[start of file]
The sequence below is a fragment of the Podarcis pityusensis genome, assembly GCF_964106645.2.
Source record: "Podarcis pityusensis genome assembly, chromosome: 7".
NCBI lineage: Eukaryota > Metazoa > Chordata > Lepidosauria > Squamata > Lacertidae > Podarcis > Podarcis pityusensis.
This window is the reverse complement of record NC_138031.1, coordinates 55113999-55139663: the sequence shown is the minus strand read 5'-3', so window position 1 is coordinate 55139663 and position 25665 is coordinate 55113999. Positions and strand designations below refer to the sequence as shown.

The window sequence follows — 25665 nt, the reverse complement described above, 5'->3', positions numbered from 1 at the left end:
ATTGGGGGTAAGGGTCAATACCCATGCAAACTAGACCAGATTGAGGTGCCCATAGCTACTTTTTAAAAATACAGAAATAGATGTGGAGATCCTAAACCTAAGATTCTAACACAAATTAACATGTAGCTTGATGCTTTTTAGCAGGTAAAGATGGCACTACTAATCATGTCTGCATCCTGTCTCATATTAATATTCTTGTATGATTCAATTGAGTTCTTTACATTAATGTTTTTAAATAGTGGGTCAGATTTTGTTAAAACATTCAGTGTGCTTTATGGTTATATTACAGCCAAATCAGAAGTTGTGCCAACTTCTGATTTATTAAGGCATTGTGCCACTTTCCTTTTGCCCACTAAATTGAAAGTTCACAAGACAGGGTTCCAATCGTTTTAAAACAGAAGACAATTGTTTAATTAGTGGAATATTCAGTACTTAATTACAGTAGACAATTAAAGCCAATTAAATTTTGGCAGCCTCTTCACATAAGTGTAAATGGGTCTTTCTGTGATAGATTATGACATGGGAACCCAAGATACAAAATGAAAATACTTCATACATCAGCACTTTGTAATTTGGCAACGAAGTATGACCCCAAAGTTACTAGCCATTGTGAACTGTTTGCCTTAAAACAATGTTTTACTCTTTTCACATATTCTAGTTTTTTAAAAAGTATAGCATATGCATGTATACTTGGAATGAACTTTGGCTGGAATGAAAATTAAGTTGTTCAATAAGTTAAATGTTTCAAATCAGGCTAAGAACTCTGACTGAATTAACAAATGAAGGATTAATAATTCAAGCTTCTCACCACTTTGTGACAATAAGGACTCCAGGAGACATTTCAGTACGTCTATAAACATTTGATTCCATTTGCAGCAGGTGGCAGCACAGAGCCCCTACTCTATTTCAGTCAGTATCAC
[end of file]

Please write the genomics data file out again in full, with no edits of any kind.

The sequence below is a fragment of the Podarcis pityusensis genome, assembly GCF_964106645.2.
Source record: "Podarcis pityusensis genome assembly, chromosome: 7".
NCBI lineage: Eukaryota > Metazoa > Chordata > Lepidosauria > Squamata > Lacertidae > Podarcis > Podarcis pityusensis.
This window is the reverse complement of record NC_138031.1, coordinates 55113999-55139663: the sequence shown is the minus strand read 5'-3', so window position 1 is coordinate 55139663 and position 25665 is coordinate 55113999. Positions and strand designations below refer to the sequence as shown.

The window sequence follows — 25665 nt, the reverse complement described above, 5'->3', positions numbered from 1 at the left end:
ATTGGGGGTAAGGGTCAATACCCATGCAAACTAGACCAGATTGAGGTGCCCATAGCTACTTTTTAAAAATACAGAAATAGATGTGGAGATCCTAAACCTAAGATTCTAACACAAATTAACATGTAGCTTGATGCTTTTTAGCAGGTAAAGATGGCACTACTAATCATGTCTGCATCCTGTCTCATATTAATATTCTTGTATGATTCAATTGAGTTCTTTACATTAATGTTTTTAAATAGTGGGTCAGATTTTGTTAAAACATTCAGTGTGCTTTATGGTTATATTACAGCCAAATCAGAAGTTGTGCCAACTTCTGATTTATTAAGGCATTGTGCCACTTTCCTTTTGCCCACTAAATTGAAAGTTCACAAGACAGGGTTCCAATCGTTTTAAAACAGAAGACAATTGTTTAATTAGTGGAATATTCAGTACTTAATTACAGTAGACAATTAAAGCCAATTAAATTTTGGCAGCCTCTTCACATAAGTGTAAATGGGTCTTTCTGTGATAGATTATGACATGGGAACCCAAGATACAAAATGAAAATACTTCATACATCAGCACTTTGTAATTTGGCAACGAAGTATGACCCCAAAGTTACTAGCCATTGTGAACTGTTTGCCTTAAAACAATGTTTTACTCTTTTCACATATTCTAGTTTTTTAAAAAGTATAGCATATGCATGTATACTTGGAATGAACTTTGGCTGGAATGAAAATTAAGTTGTTCAATAAGTTAAATGTTTCAAATCAGGCTAAGAACTCTGACTGAATTAACAAATGAAGGATTAATAATTCAAGCTTCTCACCACTTTGTGACAATAAGGACTCCAGGAGACATTTCAGTACGTCTATAAACATTTGATTCCATTTGCAGCAGGTGGCAGCACAGAGCCCCTACTCTATTTCAGTCAGTATCAC